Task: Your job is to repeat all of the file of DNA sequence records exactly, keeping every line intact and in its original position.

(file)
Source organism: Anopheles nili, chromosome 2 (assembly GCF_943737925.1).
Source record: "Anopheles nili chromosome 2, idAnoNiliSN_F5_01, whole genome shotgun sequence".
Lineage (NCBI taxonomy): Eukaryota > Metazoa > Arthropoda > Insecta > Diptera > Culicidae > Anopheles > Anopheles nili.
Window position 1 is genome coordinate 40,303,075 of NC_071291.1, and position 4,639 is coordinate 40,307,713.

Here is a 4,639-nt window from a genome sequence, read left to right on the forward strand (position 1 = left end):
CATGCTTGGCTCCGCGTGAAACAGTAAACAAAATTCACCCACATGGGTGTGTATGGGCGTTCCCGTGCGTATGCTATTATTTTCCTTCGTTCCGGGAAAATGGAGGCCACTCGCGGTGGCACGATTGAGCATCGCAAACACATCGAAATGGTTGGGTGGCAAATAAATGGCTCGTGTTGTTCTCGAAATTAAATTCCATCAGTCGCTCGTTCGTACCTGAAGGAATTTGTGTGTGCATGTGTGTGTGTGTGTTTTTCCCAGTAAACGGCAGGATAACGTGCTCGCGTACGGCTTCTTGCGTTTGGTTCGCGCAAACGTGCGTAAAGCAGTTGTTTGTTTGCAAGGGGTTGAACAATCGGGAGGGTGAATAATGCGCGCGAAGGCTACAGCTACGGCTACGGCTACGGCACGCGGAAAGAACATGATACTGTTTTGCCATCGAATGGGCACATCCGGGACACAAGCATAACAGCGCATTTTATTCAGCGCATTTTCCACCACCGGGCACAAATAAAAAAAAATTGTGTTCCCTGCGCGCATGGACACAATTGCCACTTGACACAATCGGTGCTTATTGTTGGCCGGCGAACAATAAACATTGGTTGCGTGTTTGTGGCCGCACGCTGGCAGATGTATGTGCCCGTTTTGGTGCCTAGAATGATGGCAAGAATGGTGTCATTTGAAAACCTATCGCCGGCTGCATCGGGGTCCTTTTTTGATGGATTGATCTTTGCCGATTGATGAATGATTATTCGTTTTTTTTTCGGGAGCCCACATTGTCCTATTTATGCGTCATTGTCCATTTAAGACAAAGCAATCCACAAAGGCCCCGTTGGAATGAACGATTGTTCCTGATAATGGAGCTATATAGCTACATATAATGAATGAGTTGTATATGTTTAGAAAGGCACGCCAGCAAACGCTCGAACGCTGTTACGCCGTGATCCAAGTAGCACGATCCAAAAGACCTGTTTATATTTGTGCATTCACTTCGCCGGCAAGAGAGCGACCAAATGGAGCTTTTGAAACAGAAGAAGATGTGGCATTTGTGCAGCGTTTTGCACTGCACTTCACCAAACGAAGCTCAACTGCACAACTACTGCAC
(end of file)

Source organism: Anopheles nili, chromosome 2 (assembly GCF_943737925.1).
Source record: "Anopheles nili chromosome 2, idAnoNiliSN_F5_01, whole genome shotgun sequence".
Lineage (NCBI taxonomy): Eukaryota > Metazoa > Arthropoda > Insecta > Diptera > Culicidae > Anopheles > Anopheles nili.
Window position 1 is genome coordinate 40,303,075 of NC_071291.1, and position 4,639 is coordinate 40,307,713.

Here is a 4,639-nt window from a genome sequence, read left to right on the forward strand (position 1 = left end):
CATGCTTGGCTCCGCGTGAAACAGTAAACAAAATTCACCCACATGGGTGTGTATGGGCGTTCCCGTGCGTATGCTATTATTTTCCTTCGTTCCGGGAAAATGGAGGCCACTCGCGGTGGCACGATTGAGCATCGCAAACACATCGAAATGGTTGGGTGGCAAATAAATGGCTCGTGTTGTTCTCGAAATTAAATTCCATCAGTCGCTCGTTCGTACCTGAAGGAATTTGTGTGTGCATGTGTGTGTGTGTGTTTTTCCCAGTAAACGGCAGGATAACGTGCTCGCGTACGGCTTCTTGCGTTTGGTTCGCGCAAACGTGCGTAAAGCAGTTGTTTGTTTGCAAGGGGTTGAACAATCGGGAGGGTGAATAATGCGCGCGAAGGCTACAGCTACGGCTACGGCTACGGCACGCGGAAAGAACATGATACTGTTTTGCCATCGAATGGGCACATCCGGGACACAAGCATAACAGCGCATTTTATTCAGCGCATTTTCCACCACCGGGCACAAATAAAAAAAAATTGTGTTCCCTGCGCGCATGGACACAATTGCCACTTGACACAATCGGTGCTTATTGTTGGCCGGCGAACAATAAACATTGGTTGCGTGTTTGTGGCCGCACGCTGGCAGATGTATGTGCCCGTTTTGGTGCCTAGAATGATGGCAAGAATGGTGTCATTTGAAAACCTATCGCCGGCTGCATCGGGGTCCTTTTTTGATGGATTGATCTTTGCCGATTGATGAATGATTATTCGTTTTTTTTTCGGGAGCCCACATTGTCCTATTTATGCGTCATTGTCCATTTAAGACAAAGCAATCCACAAAGGCCCCGTTGGAATGAACGATTGTTCCTGATAATGGAGCTATATAGCTACATATAATGAATGAGTTGTATATGTTTAGAAAGGCACGCCAGCAAACGCTCGAACGCTGTTACGCCGTGATCCAAGTAGCACGATCCAAAAGACCTGTTTATATTTGTGCATTCACTTCGCCGGCAAGAGAGCGACCAAATGGAGCTTTTGAAACAGAAGAAGATGTGGCATTTGTGCAGCGTTTTGCACTGCACTTCACCAAACGAAGCTCAACTGCACAACTACTGCAC